Search for your specific model number online and see if anyone has detailed the process of getting it apart. Be specific, as what works for one model of a laptop generally does not work for others. Small variations based on some accessories can be allowed for, but not if the variation includes the graphic processor setup. The addition of a bluetooth or wireless module doesn't usually affect the whole machine, but the motherboard for one with a higher-end graphics processor usually does.

But start by testing the situation when the laptop is fully cooled-down. Leave it at least overnight and then test for how a known problem appears. If the problem isn't there when the machine is first running then it's very likely a heat-related problem. This isn't to say that a defective heatsink connection wouldn't immediately cause overheating, as that's certainly possible, but less likely.

So start by searching for what it takes to get that one apart and decide if you're able to do it. Otherwise consider having a local shop or technically inclined friend do it for you.
posted by wkearney99 at 5:20 AM on November 12, 2012


Do these issues manifest 10 minutes or so from bootup? Or are they there right away? If it's the latter, then if it is damage, it's likely already done. I've seen this anomaly over the past 15 years on all kinds of video cards; it's normally video RAM and its ability to sync up with the internal clock. (back in the day there used to be settings in the BIOS to adjust timing delays which could prolong the life of the card a little).

However, I think you should check your BIOS anyway and make sure you're not inadvertently overclocking your system. Also make sure you're not OC'ing your video card within the driver's properties. There may be additional tweaks you can do through the nvidia panel as well. (Make sure you're on the most up to date driver for the 9800 by downloading it from Nvidia's web)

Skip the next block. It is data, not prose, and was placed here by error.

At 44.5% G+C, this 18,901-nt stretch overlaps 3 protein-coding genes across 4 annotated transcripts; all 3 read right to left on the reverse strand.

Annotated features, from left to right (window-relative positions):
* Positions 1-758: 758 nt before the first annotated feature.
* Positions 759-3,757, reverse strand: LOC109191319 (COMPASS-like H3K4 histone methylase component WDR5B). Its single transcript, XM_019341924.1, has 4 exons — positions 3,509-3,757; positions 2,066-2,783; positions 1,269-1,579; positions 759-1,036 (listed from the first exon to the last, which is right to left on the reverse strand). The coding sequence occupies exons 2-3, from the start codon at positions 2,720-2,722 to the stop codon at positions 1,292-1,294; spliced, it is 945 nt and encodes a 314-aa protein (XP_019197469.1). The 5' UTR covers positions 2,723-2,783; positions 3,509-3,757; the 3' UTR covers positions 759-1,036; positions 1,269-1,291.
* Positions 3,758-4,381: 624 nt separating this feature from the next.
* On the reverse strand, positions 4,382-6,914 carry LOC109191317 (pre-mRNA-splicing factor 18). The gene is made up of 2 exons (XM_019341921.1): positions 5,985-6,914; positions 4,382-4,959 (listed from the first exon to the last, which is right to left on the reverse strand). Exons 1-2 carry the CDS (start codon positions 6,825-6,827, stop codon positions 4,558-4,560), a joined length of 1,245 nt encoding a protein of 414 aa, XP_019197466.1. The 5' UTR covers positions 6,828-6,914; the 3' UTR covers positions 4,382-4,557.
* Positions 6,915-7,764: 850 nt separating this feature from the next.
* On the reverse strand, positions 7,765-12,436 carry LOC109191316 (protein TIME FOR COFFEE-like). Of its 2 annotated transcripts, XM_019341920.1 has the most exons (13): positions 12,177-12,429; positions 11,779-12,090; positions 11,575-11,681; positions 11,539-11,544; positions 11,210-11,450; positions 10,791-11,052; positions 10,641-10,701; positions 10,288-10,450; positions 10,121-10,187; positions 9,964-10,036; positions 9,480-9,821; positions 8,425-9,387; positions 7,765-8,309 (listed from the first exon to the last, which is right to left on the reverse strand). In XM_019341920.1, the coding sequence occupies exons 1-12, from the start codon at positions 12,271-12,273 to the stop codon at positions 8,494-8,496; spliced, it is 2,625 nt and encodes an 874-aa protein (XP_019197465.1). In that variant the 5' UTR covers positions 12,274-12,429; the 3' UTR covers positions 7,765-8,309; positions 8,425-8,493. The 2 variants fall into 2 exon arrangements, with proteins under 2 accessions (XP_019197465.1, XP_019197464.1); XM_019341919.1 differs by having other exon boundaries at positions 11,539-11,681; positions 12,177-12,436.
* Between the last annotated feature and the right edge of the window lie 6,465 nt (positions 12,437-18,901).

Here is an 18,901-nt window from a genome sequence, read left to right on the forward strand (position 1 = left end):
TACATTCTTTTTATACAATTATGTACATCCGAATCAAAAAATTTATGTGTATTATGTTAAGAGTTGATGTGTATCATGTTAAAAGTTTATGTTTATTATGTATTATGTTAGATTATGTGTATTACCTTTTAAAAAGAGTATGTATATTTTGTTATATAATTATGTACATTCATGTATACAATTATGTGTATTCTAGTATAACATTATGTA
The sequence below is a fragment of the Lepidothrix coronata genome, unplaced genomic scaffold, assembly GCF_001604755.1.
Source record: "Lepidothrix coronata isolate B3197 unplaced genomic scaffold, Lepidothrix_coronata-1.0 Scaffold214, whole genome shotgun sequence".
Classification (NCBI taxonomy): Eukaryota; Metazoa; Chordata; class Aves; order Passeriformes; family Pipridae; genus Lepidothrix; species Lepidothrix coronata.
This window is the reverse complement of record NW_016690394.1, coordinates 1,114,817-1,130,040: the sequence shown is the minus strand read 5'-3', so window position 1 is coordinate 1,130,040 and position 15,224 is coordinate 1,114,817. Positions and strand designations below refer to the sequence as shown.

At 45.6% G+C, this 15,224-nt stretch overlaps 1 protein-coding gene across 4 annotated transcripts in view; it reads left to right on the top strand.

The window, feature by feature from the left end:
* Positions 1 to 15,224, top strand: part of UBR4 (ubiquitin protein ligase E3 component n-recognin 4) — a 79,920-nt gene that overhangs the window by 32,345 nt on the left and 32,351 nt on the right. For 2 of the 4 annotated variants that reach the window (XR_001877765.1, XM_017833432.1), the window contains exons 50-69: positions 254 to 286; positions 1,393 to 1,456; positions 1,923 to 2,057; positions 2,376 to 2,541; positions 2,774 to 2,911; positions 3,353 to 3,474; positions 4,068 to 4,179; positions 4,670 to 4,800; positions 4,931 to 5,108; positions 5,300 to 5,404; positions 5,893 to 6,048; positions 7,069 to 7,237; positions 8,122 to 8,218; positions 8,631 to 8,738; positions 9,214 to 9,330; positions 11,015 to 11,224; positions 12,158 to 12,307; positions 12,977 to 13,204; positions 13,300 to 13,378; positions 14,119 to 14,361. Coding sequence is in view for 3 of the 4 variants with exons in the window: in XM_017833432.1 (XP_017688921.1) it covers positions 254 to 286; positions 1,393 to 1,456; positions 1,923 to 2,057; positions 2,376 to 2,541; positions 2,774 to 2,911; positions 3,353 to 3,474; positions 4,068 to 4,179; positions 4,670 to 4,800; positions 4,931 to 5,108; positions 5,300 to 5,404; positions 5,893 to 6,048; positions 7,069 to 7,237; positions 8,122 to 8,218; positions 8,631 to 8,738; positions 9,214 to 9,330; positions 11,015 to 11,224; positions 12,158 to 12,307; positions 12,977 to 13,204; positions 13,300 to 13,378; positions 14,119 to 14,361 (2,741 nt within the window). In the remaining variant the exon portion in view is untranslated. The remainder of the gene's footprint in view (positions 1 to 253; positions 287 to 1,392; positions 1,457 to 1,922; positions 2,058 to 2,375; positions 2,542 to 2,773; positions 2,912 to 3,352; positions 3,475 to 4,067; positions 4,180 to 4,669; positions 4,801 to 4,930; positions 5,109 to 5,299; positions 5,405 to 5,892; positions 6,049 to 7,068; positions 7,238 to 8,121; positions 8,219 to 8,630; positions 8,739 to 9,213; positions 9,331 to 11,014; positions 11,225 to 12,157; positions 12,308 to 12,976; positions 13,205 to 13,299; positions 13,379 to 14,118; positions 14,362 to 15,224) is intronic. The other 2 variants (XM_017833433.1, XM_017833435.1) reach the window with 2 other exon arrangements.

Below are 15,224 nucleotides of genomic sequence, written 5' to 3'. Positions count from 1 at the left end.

posted by samsara at 5:37 AM on November 12, 2012


This also sounds like overheating to me. It could also be video ram. I believe there are testers for video ram, but I can't think of any off the top of my head.

My computer also has this problem, but with video. When playing a video that is large, it will drop framerate until it's down to nothing. Or it will not render properly, with digital "fuzziness". It's worse when my heatsink is clogged with dust.

So check for dust, and then investigate your heatsink. If you have the skills to dig into the machine. If not, you might bring it to a place and suggest they make sure the heatsink is working. Laptops have heatsinks with heatpipes, which depend on a fluid to work. It is rare, but that fluid can evaporate out and make the heatsink not work very well at all.

One way to tell that bad heat flow is a problem is if the fan is spinning fast, but the air coming out isn't very hot.

It also couldn't hurt to test your regular ram by creating a bootable CD of memtest86+. They have downloadable ISO files. You then boot the machine with it and let it run. If it gets through the first 4 passes without any red, you are probably OK. If you get any red, your RAM is definitely bad.
posted by gjc at 7:04 AM on November 12, 2012


Another bit of information about graphics cards- they (or their drivers, I guess) employ algorithms that are "fuzzy" in nature. They aim to get the graphics as correct as possible for each frame. But if they can't they skip it and move on. That's why you can get these weird polygons and cubes of bad rendering.
posted by gjc at 7:06 AM on November 12, 2012